Thursday, March 20, 2008

ABC local and regional online

Writing in The Oz today, Mark Scott makes the claim that "The ABC has no rival in rural, regional and local news gathering and with fast broadband coming to the bush, the ABC will be the 'town square' where events, issues and community information is posted and debated."

I wouldn't argue about the breadth of regional news gathering resources the ABC has, but I would definitely dispute that this makes the ABC Online the 'Town Square' for localities across regional Australia.

ABC Local is 60 new local web sites delivering - according to Scott - "not just local news, weather and sport but also video and audio, reflecting local events and culture and opportunities for audiences to contribute".

In theory that's fine. In practice ABC Local is a mess.

The layout of the opening page is all over the place. From a useability perspective it's nearly impossible to tell how to navigate to any region. There is a map, but it's hard to read. Once you do find your way to a regional location there's no apparent way to navigate back again.

Getting the UI right, as well as the data relationships, is critical to developing the community aspect successfully. We spent a lot of time doing that for Finda and while it's not finished yet I think we're on the right track.

ABC Local has a bit more work to do there.

Sunday, March 09, 2008

Atlantic Freely

For years my favourite US magazine was The Atlantic. It published quality essays and reviews and strong political and cultural analysis all at length and all broadly inclusive of places beyond the geographic boundaries of North America.

I started reading it in the mid-90s. But particularly under the editorship of Michael Kelly from 2000-2002 it attained a real zip and cutting level of insight, analysis and pure joy in the written form. Every edition was gripping, even if you weren't quite sure of the technicalities of a particular issue under discussion. The writing was compelling.

As a reader remote from domestic US politics it was dramatic, and fun, reading.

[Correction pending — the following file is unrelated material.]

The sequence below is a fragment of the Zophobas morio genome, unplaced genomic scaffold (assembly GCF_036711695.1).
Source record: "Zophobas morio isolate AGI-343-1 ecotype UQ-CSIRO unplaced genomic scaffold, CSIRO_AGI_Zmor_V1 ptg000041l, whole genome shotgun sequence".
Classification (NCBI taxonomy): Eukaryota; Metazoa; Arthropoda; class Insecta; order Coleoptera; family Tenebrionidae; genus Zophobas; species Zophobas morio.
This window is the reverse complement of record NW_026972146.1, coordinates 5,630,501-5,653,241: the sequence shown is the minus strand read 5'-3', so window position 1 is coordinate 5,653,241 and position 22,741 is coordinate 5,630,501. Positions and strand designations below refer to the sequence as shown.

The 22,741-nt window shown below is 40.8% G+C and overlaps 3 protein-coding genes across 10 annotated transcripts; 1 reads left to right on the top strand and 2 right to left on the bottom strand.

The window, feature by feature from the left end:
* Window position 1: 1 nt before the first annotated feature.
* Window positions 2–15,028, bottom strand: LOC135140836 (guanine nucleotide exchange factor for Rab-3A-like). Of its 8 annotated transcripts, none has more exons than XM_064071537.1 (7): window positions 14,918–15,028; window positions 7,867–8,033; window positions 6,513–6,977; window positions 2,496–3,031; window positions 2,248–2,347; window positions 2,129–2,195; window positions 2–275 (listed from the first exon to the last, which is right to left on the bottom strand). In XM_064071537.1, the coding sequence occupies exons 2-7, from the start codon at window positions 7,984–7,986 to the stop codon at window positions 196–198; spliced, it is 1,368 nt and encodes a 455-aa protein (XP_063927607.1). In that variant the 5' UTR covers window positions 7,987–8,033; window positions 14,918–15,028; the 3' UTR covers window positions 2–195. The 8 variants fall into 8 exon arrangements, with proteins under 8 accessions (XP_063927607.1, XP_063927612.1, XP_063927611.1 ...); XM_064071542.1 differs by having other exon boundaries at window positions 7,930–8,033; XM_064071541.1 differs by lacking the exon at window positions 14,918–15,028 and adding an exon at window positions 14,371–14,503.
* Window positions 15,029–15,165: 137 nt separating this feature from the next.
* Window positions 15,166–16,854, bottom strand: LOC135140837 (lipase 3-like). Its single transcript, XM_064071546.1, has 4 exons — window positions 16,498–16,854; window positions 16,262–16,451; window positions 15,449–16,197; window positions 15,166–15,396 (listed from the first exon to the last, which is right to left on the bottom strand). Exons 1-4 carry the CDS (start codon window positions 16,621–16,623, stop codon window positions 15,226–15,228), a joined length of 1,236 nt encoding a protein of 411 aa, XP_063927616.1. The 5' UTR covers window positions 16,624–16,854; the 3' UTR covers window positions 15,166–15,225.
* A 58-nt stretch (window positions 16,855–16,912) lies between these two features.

I let my subscription lapse in 2004, after about five years as a subscriber. It happened partly because I moved house and the new address got mixed up.

But only partly.

Anyway, I had actually tried to re-subscribe but none of my efforts could connect with the circulation department at Atlantic Media. I even telephoned a couple of times.

Despite the fact I wanted to, I couldn't renew my subscription to the magazine.

The complicating factors were:
  • I am resident in Australia
  • The Atlantic was in the process of moving offices from Boston to Washington
Maybe there was more. But it seemed, at the time, that these were the reasons.

However, as part of my original subscription I had received a username and password to access the web site wherein full current and archive issues are available, and more.

That access remained active even after my paid subscription had lapsed. Which meant that from 2004 until early 2008 I had ongoing access to the Atlantic.

During that time, I read the magazine less. I printed articles from the web site fairly frequently, but I didn't buy the magazine often. Largely because I felt it just wasn't up to scratch. Worth a quick look, but not worth $15.

It seemed like it had lost its way a bit. It had drifted into very dry economic territory leaving behind the type of quality journalism that had long been the foundation of its success.

So I read Vanity Fair instead. And paid $18.

Always keeping an eye on what was happening each month at The Atlantic.

And then on January 22 the magazine announced it was "dropping its subscriber registration requirement and making the site free to all visitors".

Which, practically, didn't make a lot of difference for me, but is, I think, a good thing generally.